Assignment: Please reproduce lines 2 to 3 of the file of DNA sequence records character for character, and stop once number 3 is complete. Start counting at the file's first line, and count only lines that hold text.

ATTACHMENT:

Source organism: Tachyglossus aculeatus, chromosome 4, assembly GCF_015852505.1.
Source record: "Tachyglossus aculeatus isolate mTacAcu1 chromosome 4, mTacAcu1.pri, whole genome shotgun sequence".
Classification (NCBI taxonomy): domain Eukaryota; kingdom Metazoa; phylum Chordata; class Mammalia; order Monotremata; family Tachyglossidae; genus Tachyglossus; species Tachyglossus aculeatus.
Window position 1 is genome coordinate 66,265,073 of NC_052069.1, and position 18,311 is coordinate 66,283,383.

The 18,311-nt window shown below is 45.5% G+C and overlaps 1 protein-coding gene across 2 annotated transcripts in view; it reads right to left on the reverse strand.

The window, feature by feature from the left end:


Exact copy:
Source record: "Tachyglossus aculeatus isolate mTacAcu1 chromosome 4, mTacAcu1.pri, whole genome shotgun sequence".
Classification (NCBI taxonomy): domain Eukaryota; kingdom Metazoa; phylum Chordata; class Mammalia; order Monotremata; family Tachyglossidae; genus Tachyglossus; species Tachyglossus aculeatus.